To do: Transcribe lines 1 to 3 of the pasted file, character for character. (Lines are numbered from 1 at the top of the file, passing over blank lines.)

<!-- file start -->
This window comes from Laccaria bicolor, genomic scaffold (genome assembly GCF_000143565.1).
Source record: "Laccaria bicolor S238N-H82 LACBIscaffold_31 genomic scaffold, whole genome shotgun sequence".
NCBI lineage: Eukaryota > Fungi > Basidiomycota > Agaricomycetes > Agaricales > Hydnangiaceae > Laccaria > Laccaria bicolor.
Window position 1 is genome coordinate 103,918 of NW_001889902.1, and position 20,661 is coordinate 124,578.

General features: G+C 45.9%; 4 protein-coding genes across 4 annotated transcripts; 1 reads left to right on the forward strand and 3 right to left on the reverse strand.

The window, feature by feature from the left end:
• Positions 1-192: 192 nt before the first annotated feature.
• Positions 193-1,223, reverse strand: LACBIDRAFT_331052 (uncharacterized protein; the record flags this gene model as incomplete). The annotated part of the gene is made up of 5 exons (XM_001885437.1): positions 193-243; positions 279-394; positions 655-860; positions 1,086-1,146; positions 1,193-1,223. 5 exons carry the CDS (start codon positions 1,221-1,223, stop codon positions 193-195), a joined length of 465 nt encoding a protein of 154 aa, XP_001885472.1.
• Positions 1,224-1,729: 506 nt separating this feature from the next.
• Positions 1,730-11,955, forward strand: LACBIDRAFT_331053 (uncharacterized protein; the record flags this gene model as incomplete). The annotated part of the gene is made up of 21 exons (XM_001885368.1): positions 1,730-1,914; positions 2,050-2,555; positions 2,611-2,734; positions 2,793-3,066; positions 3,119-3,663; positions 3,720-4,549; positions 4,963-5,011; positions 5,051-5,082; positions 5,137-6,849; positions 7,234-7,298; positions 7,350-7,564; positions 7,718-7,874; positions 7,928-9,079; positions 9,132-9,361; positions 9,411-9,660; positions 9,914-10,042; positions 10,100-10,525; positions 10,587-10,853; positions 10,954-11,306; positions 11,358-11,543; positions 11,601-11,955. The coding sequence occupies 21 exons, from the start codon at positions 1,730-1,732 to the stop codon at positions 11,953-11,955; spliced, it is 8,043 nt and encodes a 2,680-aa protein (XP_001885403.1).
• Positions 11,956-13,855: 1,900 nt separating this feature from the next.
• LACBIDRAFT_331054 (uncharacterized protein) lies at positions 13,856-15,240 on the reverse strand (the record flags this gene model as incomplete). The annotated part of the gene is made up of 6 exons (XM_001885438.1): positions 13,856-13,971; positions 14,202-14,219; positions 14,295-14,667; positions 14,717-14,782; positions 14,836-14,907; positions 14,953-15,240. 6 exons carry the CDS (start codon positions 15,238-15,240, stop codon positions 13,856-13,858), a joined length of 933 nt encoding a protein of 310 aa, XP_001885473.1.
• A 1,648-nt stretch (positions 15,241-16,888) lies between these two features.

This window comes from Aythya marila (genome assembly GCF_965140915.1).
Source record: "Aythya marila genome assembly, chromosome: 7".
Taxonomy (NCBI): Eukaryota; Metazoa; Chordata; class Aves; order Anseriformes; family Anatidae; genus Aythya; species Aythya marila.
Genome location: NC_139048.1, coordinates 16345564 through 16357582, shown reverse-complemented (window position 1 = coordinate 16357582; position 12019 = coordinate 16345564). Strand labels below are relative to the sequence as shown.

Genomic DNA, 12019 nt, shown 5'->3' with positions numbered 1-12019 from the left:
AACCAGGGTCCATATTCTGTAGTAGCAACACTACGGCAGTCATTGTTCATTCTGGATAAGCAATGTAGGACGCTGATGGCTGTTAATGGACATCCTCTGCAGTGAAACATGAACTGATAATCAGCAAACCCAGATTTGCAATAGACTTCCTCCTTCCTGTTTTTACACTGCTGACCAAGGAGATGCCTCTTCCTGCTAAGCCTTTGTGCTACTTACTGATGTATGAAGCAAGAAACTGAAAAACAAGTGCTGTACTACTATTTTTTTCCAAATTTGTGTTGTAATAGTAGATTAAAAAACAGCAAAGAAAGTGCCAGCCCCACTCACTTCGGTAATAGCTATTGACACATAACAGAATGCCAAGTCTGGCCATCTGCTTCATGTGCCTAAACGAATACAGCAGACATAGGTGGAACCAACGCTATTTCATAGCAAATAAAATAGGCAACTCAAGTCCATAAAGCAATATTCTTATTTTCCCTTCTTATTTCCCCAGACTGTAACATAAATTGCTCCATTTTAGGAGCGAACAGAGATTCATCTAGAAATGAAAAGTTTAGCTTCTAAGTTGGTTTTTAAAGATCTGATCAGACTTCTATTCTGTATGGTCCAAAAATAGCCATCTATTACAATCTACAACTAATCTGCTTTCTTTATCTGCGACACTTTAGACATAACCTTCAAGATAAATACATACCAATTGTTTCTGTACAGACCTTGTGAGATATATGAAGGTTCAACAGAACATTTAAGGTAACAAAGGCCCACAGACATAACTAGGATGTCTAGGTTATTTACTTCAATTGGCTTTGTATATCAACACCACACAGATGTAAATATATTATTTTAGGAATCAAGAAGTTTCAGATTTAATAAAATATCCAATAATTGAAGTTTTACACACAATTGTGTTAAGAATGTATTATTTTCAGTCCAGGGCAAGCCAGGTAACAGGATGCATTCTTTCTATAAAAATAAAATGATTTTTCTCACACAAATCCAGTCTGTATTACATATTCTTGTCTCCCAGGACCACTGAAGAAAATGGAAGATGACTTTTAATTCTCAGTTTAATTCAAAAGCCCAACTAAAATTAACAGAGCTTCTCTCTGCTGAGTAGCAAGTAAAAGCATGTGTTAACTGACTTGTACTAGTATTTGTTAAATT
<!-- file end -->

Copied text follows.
This window comes from Laccaria bicolor, genomic scaffold (genome assembly GCF_000143565.1).
Source record: "Laccaria bicolor S238N-H82 LACBIscaffold_31 genomic scaffold, whole genome shotgun sequence".
NCBI lineage: Eukaryota > Fungi > Basidiomycota > Agaricomycetes > Agaricales > Hydnangiaceae > Laccaria > Laccaria bicolor.